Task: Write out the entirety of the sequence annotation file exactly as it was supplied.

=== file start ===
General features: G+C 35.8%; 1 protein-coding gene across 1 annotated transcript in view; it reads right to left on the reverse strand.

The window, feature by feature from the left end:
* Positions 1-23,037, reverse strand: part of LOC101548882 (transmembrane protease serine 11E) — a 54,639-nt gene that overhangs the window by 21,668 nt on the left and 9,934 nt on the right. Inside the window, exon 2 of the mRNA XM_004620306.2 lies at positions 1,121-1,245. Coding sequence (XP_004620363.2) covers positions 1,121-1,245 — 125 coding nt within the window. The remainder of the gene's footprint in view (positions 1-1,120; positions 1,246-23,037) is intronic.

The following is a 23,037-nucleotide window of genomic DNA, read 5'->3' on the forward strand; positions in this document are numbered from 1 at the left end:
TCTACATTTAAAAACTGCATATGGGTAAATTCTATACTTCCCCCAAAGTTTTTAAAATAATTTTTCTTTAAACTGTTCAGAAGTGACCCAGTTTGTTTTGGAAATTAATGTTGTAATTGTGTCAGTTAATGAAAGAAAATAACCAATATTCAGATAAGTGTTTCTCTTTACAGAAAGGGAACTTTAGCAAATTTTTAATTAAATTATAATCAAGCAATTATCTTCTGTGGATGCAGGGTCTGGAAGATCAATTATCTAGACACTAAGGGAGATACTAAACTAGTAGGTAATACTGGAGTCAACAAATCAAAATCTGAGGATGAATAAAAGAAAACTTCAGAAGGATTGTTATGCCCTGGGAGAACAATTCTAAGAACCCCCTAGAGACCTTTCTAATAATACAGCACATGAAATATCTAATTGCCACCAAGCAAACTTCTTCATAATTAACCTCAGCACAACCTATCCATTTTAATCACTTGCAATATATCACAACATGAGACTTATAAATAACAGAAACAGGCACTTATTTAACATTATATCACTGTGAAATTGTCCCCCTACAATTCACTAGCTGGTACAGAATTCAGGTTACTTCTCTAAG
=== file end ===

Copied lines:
General features: G+C 35.8%; 1 protein-coding gene across 1 annotated transcript in view; it reads right to left on the reverse strand.

The window, feature by feature from the left end:
* Positions 1-23,037, reverse strand: part of LOC101548882 (transmembrane protease serine 11E) — a 54,639-nt gene that overhangs the window by 21,668 nt on the left and 9,934 nt on the right. Inside the window, exon 2 of the mRNA XM_004620306.2 lies at positions 1,121-1,245. Coding sequence (XP_004620363.2) covers positions 1,121-1,245 — 125 coding nt within the window. The remainder of the gene's footprint in view (positions 1-1,120; positions 1,246-23,037) is intronic.

The following is a 23,037-nucleotide window of genomic DNA, read 5'->3' on the forward strand; positions in this document are numbered from 1 at the left end:
TCTACATTTAAAAACTGCATATGGGTAAATTCTATACTTCCCCCAAAGTTTTTAAAATAATTTTTCTTTAAACTGTTCAGAAGTGACCCAGTTTGTTTTGGAAATTAATGTTGTAATTGTGTCAGTTAATGAAAGAAAATAACCAATATTCAGATAAGTGTTTCTCTTTACAGAAAGGGAACTTTAGCAAATTTTTAATTAAATTATAATCAAGCAATTATCTTCTGTGGATGCAGGGTCTGGAAGATCAATTATCTAGACACTAAGGGAGATACTAAACTAGTAGGTAATACTGGAGTCAACAAATCAAAATCTGAGGATGAATAAAAGAAAACTTCAGAAGGATTGTTATGCCCTGGGAGAACAATTCTAAGAACCCCCTAGAGACCTTTCTAATAATACAGCACATGAAATATCTAATTGCCACCAAGCAAACTTCTTCATAATTAACCTCAGCACAACCTATCCATTTTAATCACTTGCAATATATCACAACATGAGACTTATAAATAACAGAAACAGGCACTTATTTAACATTATATCACTGTGAAATTGTCCCCCTACAATTCACTAGCTGGTACAGAATTCAGGTTACTTCTCTAAG